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United States v. Penn

United States Court of Appeals, Third Circuit

August 30, 2017

UNITED STATES OF AMERICA
v.
JESSE NATHANIEL PENN, JR., Appellant

          Submitted Pursuant to Third Circuit L.A.R. 34.1(a) July 10, 2017

         On Appeal from the United States District Court for the Western District of Pennsylvania District Court No. 2-12-cr-00240-001 District Judge: The Honorable Terrence F. McVerry

          Candace Cain Office of Federal Public Defender Counsel for Appellant

          Rebecca R. Haywood Michael L. Ivory Office of United States Attorney, Counsel for Appellee

          Before: SMITH, Chief Judge, FUENTES, Circuit Judge, and STARK, [*] Chief District Judge

          OPINION

          SMITH, Chief Judge.

         Jesse Nathaniel Penn, Jr., was convicted of being a felon in possession of a firearm in violation of 18 U.S.C. § 922(g)(1). After opening statements at Penn's trial, the District Court removed one of the jurors, a student with scheduled surgery, replacing him with an alternate. Penn now appeals, arguing that removing the juror deprived Penn of his "constitutional rights to due process, fundamental fairness, equal protection and an impartial jury" because the juror substitution violated Rule 24(c)(1) of the Federal Rules of Criminal Procedure. Because the District Court did not abuse its discretion, we will affirm the judgment of the District Court.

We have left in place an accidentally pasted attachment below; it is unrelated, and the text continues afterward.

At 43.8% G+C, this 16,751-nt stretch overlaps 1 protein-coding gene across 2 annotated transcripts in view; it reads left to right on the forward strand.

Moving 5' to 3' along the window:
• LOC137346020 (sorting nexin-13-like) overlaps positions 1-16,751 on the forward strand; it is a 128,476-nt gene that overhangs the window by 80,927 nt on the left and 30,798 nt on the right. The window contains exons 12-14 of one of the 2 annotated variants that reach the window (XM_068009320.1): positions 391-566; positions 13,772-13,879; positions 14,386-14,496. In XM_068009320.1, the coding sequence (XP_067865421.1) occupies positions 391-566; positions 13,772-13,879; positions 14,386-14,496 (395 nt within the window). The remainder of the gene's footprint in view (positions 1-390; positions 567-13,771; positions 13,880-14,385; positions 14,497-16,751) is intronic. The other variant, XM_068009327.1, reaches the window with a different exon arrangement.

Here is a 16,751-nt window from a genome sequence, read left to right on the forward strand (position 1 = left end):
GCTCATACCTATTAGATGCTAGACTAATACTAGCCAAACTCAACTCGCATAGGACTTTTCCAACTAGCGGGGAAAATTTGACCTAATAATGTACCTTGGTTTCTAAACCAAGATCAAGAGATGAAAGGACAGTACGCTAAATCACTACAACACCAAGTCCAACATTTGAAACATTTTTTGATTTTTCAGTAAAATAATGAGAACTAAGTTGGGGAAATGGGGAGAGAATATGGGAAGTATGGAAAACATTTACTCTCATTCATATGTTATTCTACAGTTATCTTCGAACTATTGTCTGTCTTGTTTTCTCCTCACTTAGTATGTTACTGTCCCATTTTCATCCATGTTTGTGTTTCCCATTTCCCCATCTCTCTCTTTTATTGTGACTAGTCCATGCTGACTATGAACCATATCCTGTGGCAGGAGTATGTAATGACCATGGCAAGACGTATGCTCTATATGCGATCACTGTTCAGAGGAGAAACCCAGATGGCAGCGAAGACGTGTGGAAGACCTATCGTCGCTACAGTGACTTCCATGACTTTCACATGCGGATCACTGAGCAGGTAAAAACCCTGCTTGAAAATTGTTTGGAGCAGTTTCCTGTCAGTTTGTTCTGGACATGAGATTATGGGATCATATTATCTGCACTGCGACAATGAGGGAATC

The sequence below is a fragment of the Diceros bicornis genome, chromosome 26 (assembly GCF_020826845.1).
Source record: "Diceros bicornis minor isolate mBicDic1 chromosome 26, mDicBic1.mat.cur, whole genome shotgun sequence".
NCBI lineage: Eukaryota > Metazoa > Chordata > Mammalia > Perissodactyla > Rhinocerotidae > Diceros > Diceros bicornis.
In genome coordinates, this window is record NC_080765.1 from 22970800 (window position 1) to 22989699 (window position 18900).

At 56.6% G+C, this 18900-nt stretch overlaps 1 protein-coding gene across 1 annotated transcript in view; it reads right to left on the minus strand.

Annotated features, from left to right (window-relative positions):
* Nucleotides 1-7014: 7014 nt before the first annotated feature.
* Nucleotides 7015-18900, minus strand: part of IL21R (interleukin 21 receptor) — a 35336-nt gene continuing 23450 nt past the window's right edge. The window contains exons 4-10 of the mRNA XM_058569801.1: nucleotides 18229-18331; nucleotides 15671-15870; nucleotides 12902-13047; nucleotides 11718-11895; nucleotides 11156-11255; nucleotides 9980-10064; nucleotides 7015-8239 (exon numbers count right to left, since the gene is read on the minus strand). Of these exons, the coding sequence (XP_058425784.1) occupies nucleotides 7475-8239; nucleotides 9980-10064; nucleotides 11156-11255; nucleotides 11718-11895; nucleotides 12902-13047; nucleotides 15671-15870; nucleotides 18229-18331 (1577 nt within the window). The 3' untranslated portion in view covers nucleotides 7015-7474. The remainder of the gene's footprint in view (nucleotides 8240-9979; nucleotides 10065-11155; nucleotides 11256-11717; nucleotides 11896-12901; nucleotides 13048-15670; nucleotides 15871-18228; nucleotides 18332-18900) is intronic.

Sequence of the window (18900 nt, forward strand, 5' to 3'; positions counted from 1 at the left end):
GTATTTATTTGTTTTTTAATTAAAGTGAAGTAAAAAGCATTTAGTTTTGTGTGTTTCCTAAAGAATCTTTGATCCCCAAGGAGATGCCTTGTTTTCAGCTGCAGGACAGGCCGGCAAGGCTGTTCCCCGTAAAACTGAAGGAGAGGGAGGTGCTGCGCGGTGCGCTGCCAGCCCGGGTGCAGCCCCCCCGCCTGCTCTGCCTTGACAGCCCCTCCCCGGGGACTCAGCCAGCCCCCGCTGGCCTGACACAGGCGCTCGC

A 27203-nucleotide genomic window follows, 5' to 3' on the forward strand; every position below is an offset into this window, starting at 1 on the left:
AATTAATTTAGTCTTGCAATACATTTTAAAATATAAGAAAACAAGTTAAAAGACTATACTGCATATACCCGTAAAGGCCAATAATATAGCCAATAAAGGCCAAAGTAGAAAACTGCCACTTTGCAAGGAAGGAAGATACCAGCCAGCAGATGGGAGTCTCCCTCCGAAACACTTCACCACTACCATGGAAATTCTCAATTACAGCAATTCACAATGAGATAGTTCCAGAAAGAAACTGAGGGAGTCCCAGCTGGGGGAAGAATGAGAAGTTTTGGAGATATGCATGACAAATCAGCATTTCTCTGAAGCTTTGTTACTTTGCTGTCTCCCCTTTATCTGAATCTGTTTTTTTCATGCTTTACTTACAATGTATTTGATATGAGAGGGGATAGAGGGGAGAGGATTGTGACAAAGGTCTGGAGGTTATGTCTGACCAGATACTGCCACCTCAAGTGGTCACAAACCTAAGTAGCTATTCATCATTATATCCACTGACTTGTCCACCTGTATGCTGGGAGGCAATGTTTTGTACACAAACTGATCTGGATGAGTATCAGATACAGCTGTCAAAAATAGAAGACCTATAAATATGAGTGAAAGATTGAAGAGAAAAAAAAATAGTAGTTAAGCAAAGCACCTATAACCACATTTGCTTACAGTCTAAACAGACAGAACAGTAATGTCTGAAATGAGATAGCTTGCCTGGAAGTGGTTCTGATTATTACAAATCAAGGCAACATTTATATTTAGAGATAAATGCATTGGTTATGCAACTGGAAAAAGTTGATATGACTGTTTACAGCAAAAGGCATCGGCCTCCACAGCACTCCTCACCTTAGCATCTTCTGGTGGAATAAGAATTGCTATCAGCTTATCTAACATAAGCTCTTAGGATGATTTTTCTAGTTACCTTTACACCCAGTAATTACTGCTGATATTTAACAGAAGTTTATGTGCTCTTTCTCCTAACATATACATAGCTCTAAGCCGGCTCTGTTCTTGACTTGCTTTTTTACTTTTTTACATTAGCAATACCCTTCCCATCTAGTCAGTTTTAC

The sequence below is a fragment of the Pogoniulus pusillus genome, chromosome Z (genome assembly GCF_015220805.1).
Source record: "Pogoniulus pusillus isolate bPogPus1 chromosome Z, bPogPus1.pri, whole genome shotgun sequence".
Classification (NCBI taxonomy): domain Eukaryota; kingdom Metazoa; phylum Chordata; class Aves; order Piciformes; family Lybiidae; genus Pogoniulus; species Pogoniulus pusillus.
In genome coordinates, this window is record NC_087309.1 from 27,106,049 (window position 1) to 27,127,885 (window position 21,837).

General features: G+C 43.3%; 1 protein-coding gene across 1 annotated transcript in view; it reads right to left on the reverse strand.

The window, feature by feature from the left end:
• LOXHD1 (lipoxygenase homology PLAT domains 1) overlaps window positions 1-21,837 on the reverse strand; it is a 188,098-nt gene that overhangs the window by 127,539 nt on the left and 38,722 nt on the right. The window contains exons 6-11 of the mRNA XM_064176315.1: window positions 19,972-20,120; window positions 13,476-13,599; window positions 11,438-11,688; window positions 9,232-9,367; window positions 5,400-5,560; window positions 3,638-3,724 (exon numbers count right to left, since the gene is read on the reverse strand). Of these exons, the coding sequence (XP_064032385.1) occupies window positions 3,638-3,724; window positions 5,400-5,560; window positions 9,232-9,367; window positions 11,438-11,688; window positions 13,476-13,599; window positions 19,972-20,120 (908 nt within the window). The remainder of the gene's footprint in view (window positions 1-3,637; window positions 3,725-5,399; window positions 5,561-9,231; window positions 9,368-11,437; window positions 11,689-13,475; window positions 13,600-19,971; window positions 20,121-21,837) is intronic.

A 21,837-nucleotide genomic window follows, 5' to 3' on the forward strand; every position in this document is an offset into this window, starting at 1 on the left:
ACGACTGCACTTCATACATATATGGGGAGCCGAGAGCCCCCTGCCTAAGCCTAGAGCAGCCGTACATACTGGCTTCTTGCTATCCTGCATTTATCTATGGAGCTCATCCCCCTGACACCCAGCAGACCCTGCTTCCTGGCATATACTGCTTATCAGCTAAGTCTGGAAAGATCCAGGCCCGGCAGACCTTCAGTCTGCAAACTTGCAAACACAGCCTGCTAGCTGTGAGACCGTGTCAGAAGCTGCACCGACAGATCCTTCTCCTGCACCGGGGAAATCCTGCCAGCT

I.

         A one-count indictment charged Jesse Nathaniel Penn, Jr., with being a felon in possession of a firearm in violation of 18 U.S.C. § 922(g)(1). At Penn's first trial, the jury found him guilty. His conviction was vacated on appeal. See United States v. Penn, 616 F.App'x 524 (3d Cir. 2015). On retrial, Penn was again found guilty. This timely appeal followed.[1]

         We consider only Penn's contention that he was deprived of his constitutional rights when the District Court excused a seated juror without making a finding that the juror was "unable to perform" his duties or that there was a ground for disqualifying the juror.[2]

         The facts relative to this issue are undisputed.

         Voir dire for Penn's trial commenced on Monday, August 24, 2015. The District Court asked the members of the venire a series of preliminary questions. Among the questions was whether there was "any legitimate justifiable hardship reason, personal, professional, business, medical condition or impairment, or otherwise why you could not serve as a juror for the duration of this short trial?" A92. Prospective Juror #207, a student at Clarion University, indicated that serving on the jury would be a hardship for him.

         The next question was, "Defendant, Jesse Nathaniel Penn, Jr., is an African-American, as you can see. Do you have such strong personal feelings, either positive or negative, regarding African-Americans which would affect your ability to be a fair and impartial juror in this case?" A93. No member of the venire responded affirmatively to that question.